Abstract reasoning makes it possible to consider yourself from the eyes of another. Teens may use this new skill to ruminate about what others are thinking of them. In particular, peer approval has been shown to be highly rewarding to the teen brain, Johnson said, which may be why teens are more likely to take risks when other teens are around.
“Kids are really concerned with looking cool — but you don’t need brain research to tell you that,” she said.
Friends also provide teens with opportunities to learn skills such as negotiating, compromise and group planning. “They are practicing adult social skills in a safe setting and they are really not good at it at first,” Feinstein said. So even if all they do is sit around with their friends, teens are hard at work acquiring important life skills.

5. Parents are still important
According to Feinstein, a survey of teenagers revealed that 84 percent think highly of their mothers and 89 percent think highly of their fathers. And more than three-quarters of teenagers enjoy spending time with their parents; 79 percent enjoy hanging out with Mom and 76 percent like chilling with Dad.
One of the tasks of adolescence is separating from the family and establishing some autonomy, Feinstein said, but that does not mean a teen no longer needs parents — even if they say otherwise.
“They still need some structure and are looking to their parents to provide that structure,” she said. “The parent that decides to treat a 16 or 17 year old as an adult is behaving unfairly and setting them up for failure.”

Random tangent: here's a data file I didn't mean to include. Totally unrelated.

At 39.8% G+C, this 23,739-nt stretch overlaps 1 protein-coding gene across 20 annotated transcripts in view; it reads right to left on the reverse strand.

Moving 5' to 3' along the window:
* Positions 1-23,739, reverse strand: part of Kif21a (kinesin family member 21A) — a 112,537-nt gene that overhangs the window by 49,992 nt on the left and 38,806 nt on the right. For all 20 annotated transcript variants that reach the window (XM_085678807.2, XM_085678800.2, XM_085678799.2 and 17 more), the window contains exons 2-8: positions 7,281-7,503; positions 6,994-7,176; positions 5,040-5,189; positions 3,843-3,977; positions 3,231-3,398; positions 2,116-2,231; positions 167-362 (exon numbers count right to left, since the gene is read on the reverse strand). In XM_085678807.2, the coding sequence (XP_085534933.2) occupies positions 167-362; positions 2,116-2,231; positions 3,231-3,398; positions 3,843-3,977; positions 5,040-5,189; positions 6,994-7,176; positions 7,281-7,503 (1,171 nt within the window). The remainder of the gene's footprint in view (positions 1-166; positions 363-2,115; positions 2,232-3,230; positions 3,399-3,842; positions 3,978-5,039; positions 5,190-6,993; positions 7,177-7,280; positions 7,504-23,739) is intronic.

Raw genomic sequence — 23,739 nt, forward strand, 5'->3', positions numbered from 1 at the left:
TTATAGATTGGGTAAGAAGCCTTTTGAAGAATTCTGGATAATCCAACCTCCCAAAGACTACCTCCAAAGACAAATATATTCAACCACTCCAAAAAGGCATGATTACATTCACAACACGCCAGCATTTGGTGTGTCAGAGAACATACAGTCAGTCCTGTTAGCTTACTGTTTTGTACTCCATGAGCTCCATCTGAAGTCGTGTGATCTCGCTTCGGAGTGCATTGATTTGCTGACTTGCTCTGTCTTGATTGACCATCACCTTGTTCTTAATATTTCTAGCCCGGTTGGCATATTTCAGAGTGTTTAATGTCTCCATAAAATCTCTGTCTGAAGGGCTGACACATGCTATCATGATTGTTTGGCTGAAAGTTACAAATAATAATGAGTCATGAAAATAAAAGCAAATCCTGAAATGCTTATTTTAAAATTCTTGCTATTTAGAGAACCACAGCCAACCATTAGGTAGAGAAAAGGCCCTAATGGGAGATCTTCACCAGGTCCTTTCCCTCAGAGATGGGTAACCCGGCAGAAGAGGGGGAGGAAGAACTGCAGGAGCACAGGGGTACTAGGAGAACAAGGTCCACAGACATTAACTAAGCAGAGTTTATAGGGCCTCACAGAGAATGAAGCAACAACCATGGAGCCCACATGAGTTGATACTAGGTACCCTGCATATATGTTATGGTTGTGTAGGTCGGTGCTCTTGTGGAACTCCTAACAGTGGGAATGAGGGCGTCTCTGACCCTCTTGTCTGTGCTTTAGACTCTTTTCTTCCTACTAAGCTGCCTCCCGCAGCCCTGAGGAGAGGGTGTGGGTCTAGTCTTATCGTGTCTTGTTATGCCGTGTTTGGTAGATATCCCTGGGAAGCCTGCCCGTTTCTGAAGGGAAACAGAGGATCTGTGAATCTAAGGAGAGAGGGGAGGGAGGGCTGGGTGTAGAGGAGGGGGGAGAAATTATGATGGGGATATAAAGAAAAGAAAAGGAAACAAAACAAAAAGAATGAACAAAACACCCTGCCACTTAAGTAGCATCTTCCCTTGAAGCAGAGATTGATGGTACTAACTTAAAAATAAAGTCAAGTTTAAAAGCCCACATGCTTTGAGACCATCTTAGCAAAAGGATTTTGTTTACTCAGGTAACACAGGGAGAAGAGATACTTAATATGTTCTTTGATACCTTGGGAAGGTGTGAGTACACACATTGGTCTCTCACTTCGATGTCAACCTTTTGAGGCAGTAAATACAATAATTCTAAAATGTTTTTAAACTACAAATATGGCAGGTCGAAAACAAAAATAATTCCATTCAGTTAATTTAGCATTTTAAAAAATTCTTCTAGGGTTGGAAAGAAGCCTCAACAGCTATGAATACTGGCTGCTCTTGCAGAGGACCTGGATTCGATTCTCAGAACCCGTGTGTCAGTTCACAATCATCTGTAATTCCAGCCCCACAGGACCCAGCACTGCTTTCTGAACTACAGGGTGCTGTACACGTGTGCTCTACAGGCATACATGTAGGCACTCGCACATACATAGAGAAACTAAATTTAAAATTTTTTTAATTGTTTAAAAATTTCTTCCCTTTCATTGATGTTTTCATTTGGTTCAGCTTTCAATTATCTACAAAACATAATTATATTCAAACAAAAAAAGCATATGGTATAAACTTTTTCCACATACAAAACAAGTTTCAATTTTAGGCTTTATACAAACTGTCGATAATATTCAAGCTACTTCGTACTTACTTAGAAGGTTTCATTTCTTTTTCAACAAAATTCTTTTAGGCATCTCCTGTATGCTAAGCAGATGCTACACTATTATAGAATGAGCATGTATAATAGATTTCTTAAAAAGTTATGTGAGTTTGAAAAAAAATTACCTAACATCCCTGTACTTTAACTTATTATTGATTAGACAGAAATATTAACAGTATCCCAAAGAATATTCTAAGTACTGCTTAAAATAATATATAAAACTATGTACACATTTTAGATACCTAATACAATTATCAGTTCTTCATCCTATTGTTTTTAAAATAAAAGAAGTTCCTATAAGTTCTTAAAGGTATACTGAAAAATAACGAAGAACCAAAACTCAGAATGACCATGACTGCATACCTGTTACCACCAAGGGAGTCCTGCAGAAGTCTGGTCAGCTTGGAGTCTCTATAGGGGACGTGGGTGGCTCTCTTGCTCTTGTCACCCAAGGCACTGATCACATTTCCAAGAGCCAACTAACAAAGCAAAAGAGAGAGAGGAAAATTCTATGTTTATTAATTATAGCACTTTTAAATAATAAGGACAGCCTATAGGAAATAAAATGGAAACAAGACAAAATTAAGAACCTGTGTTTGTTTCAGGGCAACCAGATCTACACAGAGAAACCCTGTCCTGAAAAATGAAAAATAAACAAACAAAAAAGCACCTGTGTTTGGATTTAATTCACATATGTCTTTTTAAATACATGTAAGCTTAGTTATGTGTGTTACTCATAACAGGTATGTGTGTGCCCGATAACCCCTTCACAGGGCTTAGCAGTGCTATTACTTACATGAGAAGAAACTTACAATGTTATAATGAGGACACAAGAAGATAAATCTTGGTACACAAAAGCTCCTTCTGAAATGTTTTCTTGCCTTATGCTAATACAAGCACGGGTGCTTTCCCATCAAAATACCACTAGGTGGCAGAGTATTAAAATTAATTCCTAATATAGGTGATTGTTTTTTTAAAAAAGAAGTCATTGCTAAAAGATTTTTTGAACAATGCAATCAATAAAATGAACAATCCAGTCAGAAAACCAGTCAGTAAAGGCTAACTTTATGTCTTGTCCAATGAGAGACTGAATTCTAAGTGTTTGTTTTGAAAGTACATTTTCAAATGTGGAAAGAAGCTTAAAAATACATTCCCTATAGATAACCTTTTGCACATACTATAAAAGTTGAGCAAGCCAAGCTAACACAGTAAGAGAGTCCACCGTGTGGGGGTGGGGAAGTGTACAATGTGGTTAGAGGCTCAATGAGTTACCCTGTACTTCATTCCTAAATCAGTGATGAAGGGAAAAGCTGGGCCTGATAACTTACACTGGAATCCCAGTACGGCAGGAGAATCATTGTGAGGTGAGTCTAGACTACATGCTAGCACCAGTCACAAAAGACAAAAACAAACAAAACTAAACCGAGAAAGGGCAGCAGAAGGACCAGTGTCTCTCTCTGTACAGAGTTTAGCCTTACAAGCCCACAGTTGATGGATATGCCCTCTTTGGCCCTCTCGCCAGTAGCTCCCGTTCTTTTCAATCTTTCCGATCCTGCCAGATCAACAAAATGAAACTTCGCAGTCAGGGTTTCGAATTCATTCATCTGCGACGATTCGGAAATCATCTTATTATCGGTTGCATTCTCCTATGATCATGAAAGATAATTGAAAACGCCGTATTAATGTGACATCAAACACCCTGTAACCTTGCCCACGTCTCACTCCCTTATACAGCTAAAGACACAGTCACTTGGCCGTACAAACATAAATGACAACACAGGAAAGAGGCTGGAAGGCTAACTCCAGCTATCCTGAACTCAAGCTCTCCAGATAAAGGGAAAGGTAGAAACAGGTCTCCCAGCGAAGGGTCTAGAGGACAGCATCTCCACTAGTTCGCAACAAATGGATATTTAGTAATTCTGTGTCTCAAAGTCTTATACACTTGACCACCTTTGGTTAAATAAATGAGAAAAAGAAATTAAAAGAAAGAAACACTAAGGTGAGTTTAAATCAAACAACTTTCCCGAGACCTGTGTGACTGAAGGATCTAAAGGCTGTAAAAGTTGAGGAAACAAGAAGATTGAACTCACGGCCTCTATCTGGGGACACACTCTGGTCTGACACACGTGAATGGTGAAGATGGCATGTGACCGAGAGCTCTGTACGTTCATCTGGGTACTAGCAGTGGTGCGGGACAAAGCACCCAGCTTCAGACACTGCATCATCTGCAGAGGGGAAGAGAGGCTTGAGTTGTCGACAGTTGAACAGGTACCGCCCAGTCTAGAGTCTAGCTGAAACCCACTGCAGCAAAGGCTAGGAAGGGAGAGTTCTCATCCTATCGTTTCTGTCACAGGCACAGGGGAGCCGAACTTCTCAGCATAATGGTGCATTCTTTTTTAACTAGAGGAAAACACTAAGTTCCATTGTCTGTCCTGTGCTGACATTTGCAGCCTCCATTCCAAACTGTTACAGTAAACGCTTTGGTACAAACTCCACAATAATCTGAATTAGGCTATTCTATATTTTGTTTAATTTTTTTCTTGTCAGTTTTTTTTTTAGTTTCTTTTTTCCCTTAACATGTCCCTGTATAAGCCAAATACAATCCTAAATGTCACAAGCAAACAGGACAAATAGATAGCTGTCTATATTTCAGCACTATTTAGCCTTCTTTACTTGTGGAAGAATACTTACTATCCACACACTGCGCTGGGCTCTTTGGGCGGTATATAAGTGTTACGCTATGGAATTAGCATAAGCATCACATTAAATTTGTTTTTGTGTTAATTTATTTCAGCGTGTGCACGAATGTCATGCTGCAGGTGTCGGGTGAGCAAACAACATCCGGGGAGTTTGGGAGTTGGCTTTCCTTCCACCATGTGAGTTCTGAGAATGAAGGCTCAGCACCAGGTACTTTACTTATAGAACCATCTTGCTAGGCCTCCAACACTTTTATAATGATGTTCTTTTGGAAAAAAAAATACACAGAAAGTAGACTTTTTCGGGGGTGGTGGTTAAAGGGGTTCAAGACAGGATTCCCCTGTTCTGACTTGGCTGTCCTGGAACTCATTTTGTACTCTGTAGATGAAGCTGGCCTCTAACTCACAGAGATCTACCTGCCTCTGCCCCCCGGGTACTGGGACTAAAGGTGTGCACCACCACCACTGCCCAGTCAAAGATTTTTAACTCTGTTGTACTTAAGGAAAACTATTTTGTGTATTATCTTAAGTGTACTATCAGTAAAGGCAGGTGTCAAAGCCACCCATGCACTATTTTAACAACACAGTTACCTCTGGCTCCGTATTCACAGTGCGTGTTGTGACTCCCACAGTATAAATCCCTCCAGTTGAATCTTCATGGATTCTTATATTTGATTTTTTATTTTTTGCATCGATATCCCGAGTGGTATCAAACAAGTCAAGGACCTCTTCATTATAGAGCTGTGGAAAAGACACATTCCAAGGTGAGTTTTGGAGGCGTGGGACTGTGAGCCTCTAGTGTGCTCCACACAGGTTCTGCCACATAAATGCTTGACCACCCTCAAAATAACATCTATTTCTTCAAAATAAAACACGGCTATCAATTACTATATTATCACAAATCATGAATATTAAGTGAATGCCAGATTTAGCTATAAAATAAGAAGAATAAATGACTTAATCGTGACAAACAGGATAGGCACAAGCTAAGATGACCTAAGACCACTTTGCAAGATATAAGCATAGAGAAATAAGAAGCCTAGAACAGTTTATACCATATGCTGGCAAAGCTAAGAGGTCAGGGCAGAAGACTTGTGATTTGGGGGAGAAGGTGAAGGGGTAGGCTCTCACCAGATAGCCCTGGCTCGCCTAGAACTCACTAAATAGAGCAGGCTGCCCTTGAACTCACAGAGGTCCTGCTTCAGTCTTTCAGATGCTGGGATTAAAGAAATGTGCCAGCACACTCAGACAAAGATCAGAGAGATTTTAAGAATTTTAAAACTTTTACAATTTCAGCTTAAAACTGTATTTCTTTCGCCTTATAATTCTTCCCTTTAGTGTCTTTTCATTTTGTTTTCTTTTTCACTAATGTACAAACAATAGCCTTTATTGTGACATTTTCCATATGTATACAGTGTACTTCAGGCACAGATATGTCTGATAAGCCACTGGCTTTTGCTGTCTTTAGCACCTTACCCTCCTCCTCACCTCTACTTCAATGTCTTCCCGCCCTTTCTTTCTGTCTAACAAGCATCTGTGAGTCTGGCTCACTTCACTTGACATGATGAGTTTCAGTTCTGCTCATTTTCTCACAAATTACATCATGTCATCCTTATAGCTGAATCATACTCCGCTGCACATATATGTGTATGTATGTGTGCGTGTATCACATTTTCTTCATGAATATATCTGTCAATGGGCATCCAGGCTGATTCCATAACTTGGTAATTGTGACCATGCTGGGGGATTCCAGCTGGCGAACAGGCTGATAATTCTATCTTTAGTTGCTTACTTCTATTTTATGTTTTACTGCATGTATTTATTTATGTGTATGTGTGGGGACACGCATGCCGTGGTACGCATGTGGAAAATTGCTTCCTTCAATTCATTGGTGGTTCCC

One of the most influential ways to parent your teen, in addition to being a good listener, is to be a good role model, especially when dealing with stress and other life difficulties, as teens are actively trying to figure out their own coping strategies.
“Your adolescent is watching you,” Feinstein said.
6. Critical period of development
Loosely defined as the years between 11 and 19, adolescence is considered a critical time of development – and not just in outward appearances.
“The brain continues to change throughout life, but there are huge leaps in development during adolescence,” said Sara Johnson, an assistant professor at the Johns Hopkins Bloomberg School of Public Health who reviewed the neuroscience in The Teen Years Explained: A Guide to Healthy Adolescent Development (Johns Hopkins University, 2009) by Clea McNeely and Jayne Blanchard.
And just as a teen may go through an awkward growth spurt, new cognitive skills and competencies may come in leaps and stutters, said Sheryl Feinstein, author of Inside the Teenage Brain: Parenting a Work in Progress (Rowman and Littlefield, 2009.)
Parents should understand that no matter how tall their son has sprouted or how grown-up their daughter dresses, “they are still in a developmental period that will affect the rest of their life,” Johnson told LiveScience.